Sunday, April 1, 2012

The Salt Of Life (Gianni e le Donne)

A Man Isolated By His Kindness And Desires

Gianni Di Gregorio as Gianni, under the watchful eyes of on screen mother Valeria de Franciscis Bendoni in Mr. Di Gregorio's comedy "The Salt Of Life". 
Zeitgeist Films


Omar P.L. Moore/        Follow popcornreel on Twitter FOLLOW                                           
Sunday, April 1
, 2012

Billed as a sequel to his fine 2008 frolic "Mid-August Lunch", Gianni Di Gregorio's new comedy "The Salt Of Life" is precisely titled.  If variety is the spice of life, its flavors marinating through time, then salt is the bitter wound that spikes the heart, and in this case it's the film's director, star and co-writer whose character feels the sting.  Mr. Di Gregorio's witty, wry comedic story of a man Gianni (Mr. Di Gregorio) looking for a new lease on life and love is bitter sweet, affecting and endearing. 

In Trastevere, Rome, a put-upon Gianni is still at the beck and call of his affectionate nuisance mother (the wonderful Valeria de Franciscis Bendoni) and at 60-something he's an errand-boy for Valeria (Valeria Cavalli), a beautiful young neighbor whose dog he routinely walks.  Alfonso (Alfonso Santagata), a good friend and lawyer, tells Gianni, a married man and father, to get out and smell the roses and live a little: after all, an old geezer in town is having a little affair with a corner street grocery clerk.  This nugget of information leads Gianni to evaluate himself: at 60 is he still noticeable to the ladies?

More sharply executed and less free-flowing and intimate than "Mid-August Lunch", "The Salt Of Life" is a colder film, a stark look at an older man trapped by loneliness and isolated by his own acts of kindness.  Gianni gives so selflessly and is relentlessly praised and taken for granted by the women in his life, led by his mother.  Yet his heart is empty.  Sometimes Gianni stands forlorn and unhappy.  Gianni drinks and daydreams, but most of all he simply wants a woman to recognize him for who he is as a person, not for what he does.  Gianni is surrounded by women, almost all of whom dwarf him with their patronizing of him, viewing him as a grandfather or figure of irrelevance -- except for when it comes to fixing a television that goes on the blink.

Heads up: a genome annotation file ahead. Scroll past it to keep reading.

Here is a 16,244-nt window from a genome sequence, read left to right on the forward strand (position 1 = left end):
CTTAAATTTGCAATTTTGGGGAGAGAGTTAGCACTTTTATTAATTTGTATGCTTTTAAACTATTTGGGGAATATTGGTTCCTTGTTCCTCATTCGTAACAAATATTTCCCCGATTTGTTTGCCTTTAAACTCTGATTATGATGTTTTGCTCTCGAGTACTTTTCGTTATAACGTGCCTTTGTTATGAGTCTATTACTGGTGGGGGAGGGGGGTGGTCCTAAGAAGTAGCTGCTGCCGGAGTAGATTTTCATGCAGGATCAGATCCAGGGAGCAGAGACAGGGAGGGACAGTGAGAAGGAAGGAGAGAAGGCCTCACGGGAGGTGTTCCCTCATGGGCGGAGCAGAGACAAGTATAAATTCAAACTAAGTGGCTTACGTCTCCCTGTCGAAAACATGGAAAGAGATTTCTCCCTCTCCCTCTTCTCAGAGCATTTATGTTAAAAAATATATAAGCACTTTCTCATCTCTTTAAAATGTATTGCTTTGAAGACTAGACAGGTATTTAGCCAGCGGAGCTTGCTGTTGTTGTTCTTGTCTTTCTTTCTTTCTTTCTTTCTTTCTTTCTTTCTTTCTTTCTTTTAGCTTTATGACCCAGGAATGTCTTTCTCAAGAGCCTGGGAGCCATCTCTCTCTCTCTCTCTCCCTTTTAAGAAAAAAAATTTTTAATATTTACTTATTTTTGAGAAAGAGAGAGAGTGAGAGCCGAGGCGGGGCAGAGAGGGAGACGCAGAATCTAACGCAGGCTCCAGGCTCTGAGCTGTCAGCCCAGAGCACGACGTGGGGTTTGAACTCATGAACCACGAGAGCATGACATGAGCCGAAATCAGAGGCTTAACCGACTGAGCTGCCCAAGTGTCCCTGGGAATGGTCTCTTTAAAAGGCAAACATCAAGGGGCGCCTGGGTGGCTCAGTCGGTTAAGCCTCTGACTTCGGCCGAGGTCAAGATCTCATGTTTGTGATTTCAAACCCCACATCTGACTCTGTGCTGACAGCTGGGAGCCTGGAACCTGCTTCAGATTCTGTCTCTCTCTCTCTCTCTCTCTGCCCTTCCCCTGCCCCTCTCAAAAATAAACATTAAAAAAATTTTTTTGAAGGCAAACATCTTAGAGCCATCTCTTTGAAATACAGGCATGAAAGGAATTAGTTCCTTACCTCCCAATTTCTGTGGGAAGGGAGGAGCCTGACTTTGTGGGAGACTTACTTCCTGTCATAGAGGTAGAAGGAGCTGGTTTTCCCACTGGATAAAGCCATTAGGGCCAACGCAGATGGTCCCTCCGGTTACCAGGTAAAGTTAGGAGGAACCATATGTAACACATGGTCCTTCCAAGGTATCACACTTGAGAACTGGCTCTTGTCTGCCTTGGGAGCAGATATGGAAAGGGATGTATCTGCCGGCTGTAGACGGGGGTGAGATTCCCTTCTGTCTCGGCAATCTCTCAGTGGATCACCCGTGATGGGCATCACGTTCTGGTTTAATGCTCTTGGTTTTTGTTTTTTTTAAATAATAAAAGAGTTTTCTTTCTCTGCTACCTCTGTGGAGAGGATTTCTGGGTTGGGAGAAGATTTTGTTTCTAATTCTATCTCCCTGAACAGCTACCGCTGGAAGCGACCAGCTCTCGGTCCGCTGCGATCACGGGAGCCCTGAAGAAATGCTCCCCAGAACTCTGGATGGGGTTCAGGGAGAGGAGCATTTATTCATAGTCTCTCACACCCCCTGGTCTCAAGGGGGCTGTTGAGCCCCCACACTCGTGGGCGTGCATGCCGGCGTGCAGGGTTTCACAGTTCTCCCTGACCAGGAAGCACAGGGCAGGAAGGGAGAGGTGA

Each of the major women in the film appear to be inordinately satisfied and happy with life, and not involved with men in particular, furthering their eligibility to Gianni.  Somehow, Gianni is tentative, at times a spectator in his own pedestrian and petite life dramas.

"The Salt Of Life", which expanded its theatrical release to additional U.S. cities on Friday, is a clever reverse on the issue that women the world over ask themselves in a sexist, ageist and hyper image-conscious society: "am I still seriously viable to men as a emotional and romantic partner once my forties and fifties are in the rear-view mirror?"  The tricky dance Mr. Di Gregorio employs here is to almost exclusively show women 20-30 years his junior as a barometer answer to the $64,000 question of viability, as opposed to women his own age -- an implicit ageism in itself -- made so when considering the false notion, held by many, that the spice of life isn't ordinarily found for a 60-year-old with a romantic partner of the same age group.